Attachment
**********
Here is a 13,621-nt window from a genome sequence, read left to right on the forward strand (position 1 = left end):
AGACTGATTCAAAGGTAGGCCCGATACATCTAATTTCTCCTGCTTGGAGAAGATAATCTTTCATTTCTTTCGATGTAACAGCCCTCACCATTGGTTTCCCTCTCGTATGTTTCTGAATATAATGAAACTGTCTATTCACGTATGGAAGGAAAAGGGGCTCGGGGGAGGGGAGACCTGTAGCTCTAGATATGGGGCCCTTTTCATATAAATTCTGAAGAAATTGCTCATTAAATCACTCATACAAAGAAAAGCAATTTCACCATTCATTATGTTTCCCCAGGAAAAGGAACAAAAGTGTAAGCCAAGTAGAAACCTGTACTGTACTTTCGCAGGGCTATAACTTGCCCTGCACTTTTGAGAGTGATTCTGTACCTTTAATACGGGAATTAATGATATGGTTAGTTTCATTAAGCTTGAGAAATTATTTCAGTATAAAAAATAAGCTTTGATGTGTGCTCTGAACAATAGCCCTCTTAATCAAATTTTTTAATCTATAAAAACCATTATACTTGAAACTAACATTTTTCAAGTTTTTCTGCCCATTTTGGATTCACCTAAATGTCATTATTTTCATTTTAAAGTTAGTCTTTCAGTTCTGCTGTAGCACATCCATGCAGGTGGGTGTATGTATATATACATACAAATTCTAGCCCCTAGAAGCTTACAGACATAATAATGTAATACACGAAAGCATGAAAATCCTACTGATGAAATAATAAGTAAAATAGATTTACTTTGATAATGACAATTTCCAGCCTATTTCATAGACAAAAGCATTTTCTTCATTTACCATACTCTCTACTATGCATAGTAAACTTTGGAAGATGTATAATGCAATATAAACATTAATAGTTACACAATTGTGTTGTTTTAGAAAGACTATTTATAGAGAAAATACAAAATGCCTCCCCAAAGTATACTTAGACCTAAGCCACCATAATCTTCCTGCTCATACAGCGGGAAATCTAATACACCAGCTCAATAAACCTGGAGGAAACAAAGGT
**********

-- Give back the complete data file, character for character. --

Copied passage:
Here is a 13,621-nt window from a genome sequence, read left to right on the forward strand (position 1 = left end):
AGACTGATTCAAAGGTAGGCCCGATACATCTAATTTCTCCTGCTTGGAGAAGATAATCTTTCATTTCTTTCGATGTAACAGCCCTCACCATTGGTTTCCCTCTCGTATGTTTCTGAATATAATGAAACTGTCTATTCACGTATGGAAGGAAAAGGGGCTCGGGGGAGGGGAGACCTGTAGCTCTAGATATGGGGCCCTTTTCATATAAATTCTGAAGAAATTGCTCATTAAATCACTCATACAAAGAAAAGCAATTTCACCATTCATTATGTTTCCCCAGGAAAAGGAACAAAAGTGTAAGCCAAGTAGAAACCTGTACTGTACTTTCGCAGGGCTATAACTTGCCCTGCACTTTTGAGAGTGATTCTGTACCTTTAATACGGGAATTAATGATATGGTTAGTTTCATTAAGCTTGAGAAATTATTTCAGTATAAAAAATAAGCTTTGATGTGTGCTCTGAACAATAGCCCTCTTAATCAAATTTTTTAATCTATAAAAACCATTATACTTGAAACTAACATTTTTCAAGTTTTTCTGCCCATTTTGGATTCACCTAAATGTCATTATTTTCATTTTAAAGTTAGTCTTTCAGTTCTGCTGTAGCACATCCATGCAGGTGGGTGTATGTATATATACATACAAATTCTAGCCCCTAGAAGCTTACAGACATAATAATGTAATACACGAAAGCATGAAAATCCTACTGATGAAATAATAAGTAAAATAGATTTACTTTGATAATGACAATTTCCAGCCTATTTCATAGACAAAAGCATTTTCTTCATTTACCATACTCTCTACTATGCATAGTAAACTTTGGAAGATGTATAATGCAATATAAACATTAATAGTTACACAATTGTGTTGTTTTAGAAAGACTATTTATAGAGAAAATACAAAATGCCTCCCCAAAGTATACTTAGACCTAAGCCACCATAATCTTCCTGCTCATACAGCGGGAAATCTAATACACCAGCTCAATAAACCTGGAGGAAACAAAGGT